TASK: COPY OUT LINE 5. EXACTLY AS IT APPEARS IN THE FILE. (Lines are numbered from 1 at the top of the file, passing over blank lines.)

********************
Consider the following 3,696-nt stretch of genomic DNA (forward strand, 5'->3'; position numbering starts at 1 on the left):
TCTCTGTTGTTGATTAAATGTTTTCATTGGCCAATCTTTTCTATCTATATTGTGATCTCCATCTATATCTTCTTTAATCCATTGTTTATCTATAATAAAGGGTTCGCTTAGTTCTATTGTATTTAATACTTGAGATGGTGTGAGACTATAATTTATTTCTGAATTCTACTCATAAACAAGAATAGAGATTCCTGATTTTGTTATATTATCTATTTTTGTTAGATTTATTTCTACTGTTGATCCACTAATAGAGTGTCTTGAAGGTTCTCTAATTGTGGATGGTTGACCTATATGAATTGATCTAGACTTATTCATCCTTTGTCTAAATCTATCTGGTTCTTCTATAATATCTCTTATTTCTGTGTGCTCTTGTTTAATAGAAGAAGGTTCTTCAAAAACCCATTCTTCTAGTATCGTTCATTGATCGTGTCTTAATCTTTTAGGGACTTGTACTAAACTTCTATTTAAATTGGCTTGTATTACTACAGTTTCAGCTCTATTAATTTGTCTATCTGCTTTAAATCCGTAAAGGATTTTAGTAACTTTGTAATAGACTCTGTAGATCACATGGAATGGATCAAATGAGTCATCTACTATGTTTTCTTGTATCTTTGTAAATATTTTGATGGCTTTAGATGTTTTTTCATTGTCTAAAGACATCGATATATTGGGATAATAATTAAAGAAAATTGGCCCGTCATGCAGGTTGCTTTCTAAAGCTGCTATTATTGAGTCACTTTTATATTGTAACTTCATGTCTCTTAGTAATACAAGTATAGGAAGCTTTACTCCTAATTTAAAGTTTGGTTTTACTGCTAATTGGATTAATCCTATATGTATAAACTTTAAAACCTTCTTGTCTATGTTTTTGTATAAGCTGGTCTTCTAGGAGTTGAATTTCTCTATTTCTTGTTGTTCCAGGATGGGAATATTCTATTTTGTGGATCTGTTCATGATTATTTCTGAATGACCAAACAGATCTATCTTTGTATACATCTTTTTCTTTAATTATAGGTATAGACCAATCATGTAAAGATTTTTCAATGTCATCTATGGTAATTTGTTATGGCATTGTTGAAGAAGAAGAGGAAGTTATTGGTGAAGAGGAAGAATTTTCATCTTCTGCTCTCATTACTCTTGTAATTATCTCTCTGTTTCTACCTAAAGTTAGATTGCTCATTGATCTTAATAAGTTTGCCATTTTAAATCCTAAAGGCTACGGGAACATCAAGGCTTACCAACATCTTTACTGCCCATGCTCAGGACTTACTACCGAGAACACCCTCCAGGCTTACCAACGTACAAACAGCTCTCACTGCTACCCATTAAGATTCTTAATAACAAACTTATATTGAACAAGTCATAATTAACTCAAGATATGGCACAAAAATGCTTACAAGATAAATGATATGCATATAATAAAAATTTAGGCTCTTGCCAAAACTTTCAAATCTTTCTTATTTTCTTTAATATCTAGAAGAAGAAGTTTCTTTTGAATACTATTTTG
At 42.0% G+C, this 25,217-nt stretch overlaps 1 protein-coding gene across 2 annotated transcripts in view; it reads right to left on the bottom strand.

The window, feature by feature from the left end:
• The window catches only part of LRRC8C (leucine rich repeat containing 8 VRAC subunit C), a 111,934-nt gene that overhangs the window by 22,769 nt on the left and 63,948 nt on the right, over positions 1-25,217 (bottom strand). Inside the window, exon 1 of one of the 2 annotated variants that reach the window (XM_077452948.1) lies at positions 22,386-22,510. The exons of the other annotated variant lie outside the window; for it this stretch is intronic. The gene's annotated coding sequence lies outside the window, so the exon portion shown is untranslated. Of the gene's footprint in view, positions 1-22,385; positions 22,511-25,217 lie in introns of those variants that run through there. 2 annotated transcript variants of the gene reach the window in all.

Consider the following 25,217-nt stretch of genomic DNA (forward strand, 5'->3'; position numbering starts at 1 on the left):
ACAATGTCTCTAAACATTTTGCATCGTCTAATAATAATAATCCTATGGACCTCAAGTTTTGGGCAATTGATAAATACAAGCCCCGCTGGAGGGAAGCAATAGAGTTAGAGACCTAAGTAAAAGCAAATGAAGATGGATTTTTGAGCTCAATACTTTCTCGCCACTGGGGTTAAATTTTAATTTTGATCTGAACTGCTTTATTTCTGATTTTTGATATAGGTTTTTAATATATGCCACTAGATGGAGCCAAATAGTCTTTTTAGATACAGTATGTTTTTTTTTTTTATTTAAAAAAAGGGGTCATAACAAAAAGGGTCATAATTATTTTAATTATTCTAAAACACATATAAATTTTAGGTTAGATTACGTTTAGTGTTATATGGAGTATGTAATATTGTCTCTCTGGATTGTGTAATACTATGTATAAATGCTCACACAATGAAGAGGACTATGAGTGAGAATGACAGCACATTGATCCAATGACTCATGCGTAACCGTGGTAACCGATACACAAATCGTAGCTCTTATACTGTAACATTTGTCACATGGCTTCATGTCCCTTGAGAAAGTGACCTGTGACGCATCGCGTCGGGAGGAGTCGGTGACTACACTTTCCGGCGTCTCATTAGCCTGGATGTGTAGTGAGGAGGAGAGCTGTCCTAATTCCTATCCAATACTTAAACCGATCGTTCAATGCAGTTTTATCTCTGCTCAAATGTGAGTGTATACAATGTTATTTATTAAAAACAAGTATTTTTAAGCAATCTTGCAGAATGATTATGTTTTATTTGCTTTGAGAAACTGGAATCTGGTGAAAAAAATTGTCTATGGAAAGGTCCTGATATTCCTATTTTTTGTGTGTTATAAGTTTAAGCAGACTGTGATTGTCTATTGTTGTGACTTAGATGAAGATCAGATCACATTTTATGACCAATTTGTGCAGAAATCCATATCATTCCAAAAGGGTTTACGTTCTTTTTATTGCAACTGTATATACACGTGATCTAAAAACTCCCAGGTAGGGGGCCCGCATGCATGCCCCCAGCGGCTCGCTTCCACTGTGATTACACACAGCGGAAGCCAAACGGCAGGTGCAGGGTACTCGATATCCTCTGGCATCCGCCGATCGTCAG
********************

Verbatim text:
• The window catches only part of LRRC8C (leucine rich repeat containing 8 VRAC subunit C), a 111,934-nt gene that overhangs the window by 22,769 nt on the left and 63,948 nt on the right, over positions 1-25,217 (bottom strand). Inside the window, exon 1 of one of the 2 annotated variants that reach the window (XM_077452948.1) lies at positions 22,386-22,510. The exons of the other annotated variant lie outside the window; for it this stretch is intronic. The gene's annotated coding sequence lies outside the window, so the exon portion shown is untranslated. Of the gene's footprint in view, positions 1-22,385; positions 22,511-25,217 lie in introns of those variants that run through there. 2 annotated transcript variants of the gene reach the window in all.